The government continues to defend its pension reform while the strike continues in particular in transport to the SNCF and the RATP this weekend.
The executive was determined Friday 13th December 2019 to continue its pension reform, “historic” according to Emmanuel Macron, while sparing an opening towards the most moderate unions, on the eve of the tenth day of a transport strike who does not show signs of shortness of breath.
“It is a refounding reform above all else,” said the President of the Republic, referring to a project “historic for the country”, in response to insistent questions at a press conference in Brussels. The head of state had remained very discreet since the movement began on December 5th.
«Je souhaite que le gouvernement poursuive son travail»
— l’Opinion (@lopinion_fr) December 13, 2019
Stinging response from one of the leaders of the dispute, Yves Veyrier, number one of FO, on BFMTV: “The president tends to make history before it has happened. I think we should avoid a historical error ”.
During his brief speech, Emmanuel Macron assured not to carry out a reform “above all budgetary”.
Yet this is where the shoe pinches. Since the announcement by Prime Minister Édouard Philippe of an “equilibrium age” at 64 , below which we will not touch his full retirement, the first French union, the CFDT, but also the CFTC and Unsa , are furious.
They called to demonstrate next Tuesday at the same time as the inter-union CGT / FO / CFE-CGC / Solidaires / FSU and four youth organizations, which demand the outright withdrawal of the project.
Edouard Philippe “is not afraid to lead this reform”
Asked Friday evening during a debate with teachers, near Nancy, Edouard Philippe assured that he was “absolutely not afraid to (lead) this reform”, “nor reactions”, despite the demonstrations and strikes.
— Lorraine-Actu (@LorraineActu) December 13, 2019
However, the discussion is still possible. The “reformist” unions (CFDT, CFTC, Unsa and the students of Fage), favourable to the principle of a universal pension system by points, were invited to discussions in Matignon, “as soon as possible next week”, to evoke “the establishment of the minimum pension, the arduousness, the progressive retirement and the accompaniment of the transitions towards the universal system”.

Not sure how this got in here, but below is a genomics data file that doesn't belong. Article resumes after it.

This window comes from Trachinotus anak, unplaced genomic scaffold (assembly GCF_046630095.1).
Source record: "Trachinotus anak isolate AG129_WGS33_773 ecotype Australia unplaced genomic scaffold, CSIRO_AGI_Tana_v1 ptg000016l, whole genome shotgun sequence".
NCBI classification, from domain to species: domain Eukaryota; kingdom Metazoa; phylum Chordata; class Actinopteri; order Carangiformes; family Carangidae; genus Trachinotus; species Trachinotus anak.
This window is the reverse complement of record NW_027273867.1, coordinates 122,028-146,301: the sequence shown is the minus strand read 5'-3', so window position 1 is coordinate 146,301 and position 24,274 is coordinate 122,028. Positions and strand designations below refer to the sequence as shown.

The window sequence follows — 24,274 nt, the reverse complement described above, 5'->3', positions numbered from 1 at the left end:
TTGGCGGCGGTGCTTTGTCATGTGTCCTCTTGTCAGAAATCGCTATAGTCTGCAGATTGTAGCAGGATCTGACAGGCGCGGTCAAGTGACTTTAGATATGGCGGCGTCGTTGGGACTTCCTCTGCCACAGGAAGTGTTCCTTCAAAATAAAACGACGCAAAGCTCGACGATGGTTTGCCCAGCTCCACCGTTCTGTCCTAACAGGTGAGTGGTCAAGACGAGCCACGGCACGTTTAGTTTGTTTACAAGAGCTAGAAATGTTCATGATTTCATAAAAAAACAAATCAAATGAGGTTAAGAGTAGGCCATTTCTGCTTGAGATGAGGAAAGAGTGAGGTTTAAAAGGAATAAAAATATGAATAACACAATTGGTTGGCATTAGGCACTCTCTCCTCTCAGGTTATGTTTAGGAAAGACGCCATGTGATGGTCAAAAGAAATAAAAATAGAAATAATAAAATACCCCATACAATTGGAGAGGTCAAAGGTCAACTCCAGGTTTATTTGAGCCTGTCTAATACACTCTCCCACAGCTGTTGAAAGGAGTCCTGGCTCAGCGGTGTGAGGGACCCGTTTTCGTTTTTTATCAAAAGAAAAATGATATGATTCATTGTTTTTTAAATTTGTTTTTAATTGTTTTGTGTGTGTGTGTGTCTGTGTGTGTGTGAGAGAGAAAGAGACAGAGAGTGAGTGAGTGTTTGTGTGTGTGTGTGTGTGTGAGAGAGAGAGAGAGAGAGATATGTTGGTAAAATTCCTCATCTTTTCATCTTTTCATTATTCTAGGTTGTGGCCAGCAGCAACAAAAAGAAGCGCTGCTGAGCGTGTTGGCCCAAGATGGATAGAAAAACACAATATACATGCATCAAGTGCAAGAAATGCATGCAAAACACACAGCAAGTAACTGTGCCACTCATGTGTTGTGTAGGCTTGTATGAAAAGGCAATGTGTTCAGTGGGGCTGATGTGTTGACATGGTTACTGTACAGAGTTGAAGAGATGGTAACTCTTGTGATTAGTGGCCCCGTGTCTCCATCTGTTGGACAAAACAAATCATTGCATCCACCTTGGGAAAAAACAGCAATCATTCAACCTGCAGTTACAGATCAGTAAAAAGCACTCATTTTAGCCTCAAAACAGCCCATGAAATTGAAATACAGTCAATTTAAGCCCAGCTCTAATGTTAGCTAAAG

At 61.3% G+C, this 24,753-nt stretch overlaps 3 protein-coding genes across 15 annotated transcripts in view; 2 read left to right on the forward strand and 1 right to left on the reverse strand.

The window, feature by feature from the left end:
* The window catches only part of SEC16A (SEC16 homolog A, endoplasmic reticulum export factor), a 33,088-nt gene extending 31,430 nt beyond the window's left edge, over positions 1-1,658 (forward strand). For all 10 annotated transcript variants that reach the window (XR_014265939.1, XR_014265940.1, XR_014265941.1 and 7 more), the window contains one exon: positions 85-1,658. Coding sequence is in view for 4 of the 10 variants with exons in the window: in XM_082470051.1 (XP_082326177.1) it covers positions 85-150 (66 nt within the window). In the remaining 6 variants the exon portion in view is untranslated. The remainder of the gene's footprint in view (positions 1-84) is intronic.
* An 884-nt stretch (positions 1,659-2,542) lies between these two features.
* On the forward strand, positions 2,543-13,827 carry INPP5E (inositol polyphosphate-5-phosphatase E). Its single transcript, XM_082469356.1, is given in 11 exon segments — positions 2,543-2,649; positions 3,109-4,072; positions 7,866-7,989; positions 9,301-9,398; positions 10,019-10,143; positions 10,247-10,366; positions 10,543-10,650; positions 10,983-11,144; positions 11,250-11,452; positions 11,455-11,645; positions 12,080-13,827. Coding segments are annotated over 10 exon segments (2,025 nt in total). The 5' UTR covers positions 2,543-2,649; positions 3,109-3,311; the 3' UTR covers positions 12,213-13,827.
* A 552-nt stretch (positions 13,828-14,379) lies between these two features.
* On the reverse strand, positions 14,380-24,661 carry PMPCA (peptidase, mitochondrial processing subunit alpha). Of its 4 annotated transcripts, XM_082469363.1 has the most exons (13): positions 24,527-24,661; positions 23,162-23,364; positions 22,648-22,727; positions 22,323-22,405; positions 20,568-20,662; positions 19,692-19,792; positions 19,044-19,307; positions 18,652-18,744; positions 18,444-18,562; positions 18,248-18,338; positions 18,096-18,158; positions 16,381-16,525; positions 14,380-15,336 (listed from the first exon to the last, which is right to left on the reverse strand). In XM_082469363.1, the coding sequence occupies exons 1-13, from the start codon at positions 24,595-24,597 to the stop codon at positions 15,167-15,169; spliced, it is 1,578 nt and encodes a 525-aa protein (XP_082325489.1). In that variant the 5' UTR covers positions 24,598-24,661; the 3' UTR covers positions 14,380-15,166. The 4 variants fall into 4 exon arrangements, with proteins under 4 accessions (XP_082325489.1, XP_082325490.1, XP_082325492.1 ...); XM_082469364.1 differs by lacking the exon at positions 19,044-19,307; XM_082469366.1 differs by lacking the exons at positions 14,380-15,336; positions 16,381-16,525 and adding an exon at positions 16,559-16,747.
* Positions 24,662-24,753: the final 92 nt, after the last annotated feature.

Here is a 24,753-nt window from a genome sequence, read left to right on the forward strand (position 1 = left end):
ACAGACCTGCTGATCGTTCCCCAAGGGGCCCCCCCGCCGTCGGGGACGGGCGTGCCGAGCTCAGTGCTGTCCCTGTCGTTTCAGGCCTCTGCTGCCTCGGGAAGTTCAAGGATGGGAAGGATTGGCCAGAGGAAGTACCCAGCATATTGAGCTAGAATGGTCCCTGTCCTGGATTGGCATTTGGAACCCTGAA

Will Jean-Paul Delevoye, the government’s “Monsieur pensions”, take part in this umpteenth consultation? Weakened by accusations of conflict of interest with the world of insurance and a combination of functions prohibited by the Constitution, the High Commissioner did not rule out resigning to preserve the reform.
“Progress” for police, fears for teachers
The teachers’ unions were also welcomed by the Minister of Education, Jean-Michel Blanquer, who attended a debate on retirement with teachers on Friday night in Nancy, with Philippe. “It was a dense and frank meeting,” but “we still need clarification,” Stéphane Crochet, Secretary General of SE-Unsa, told AFP after leaving the ministry.
Réforme des retraites : “les pensions ne baisseront pas”, affirme Jean-Michel Blanquer lors d’un débat avec des enseignants à Nancy pic.twitter.com/joyiovaduu
— franceinfo (@franceinfo) December 13, 2019
The teachers are afraid of losing a big part of their pensions with the reform.
The police, however, received confirmation Friday from the Minister of the Interior Christophe Castaner that they could retire earlier thanks to the consideration of the “dangerousness” of their profession.
Stretching in length, the strike had an impact on many sectors, in particular in Ile-de-France.
With the approach of the end of year celebrations, Parisian merchants – still marked by the crisis of “yellow vests” last year – are particularly worried by the disaffection of customers. And public hospitals in Paris have announced that they could de-schedule non-emergency procedures, “in order to avoid the exhaustion of staff”.
Because the difficulties continue for Ile-de-France users: RATP traffic will once again be “very disrupted” on Saturday, with nine metro lines closed, and even promises to be “extremely reduced” on Sunday.
Also on the SNCF site, traffic should remain very disrupted all weekend, with one TGV out of four, one Transilien out of six, and three TER out of ten (insured “essentially” by coach).
In the medium term, the prospect of seeing the trains run normally for the Christmas holidays is getting more and more distant.
“The question is not whether there will be trains at Christmas, but how many,” according to an official at SNCF headquarters. To give travellers a minimum of visibility, management has in any case planned to display on December 19 the “guaranteed trains” that will run from 23rd to 26th.
This question is of concern to the government: the Prime Minister was to bring together on his return from Nancy Friday in Matignon the Minister for the Ecological Transition Élisabeth Borne, his Secretary of State for Transport Jean-Baptiste Djebbari and the bosses of SNCF and RATP to “Take stock of the optimal organization that could be adopted during the holidays”.
For the CGT, “it is the government which, by its obstinacy, wants to compromise the holidays and the holiday season”.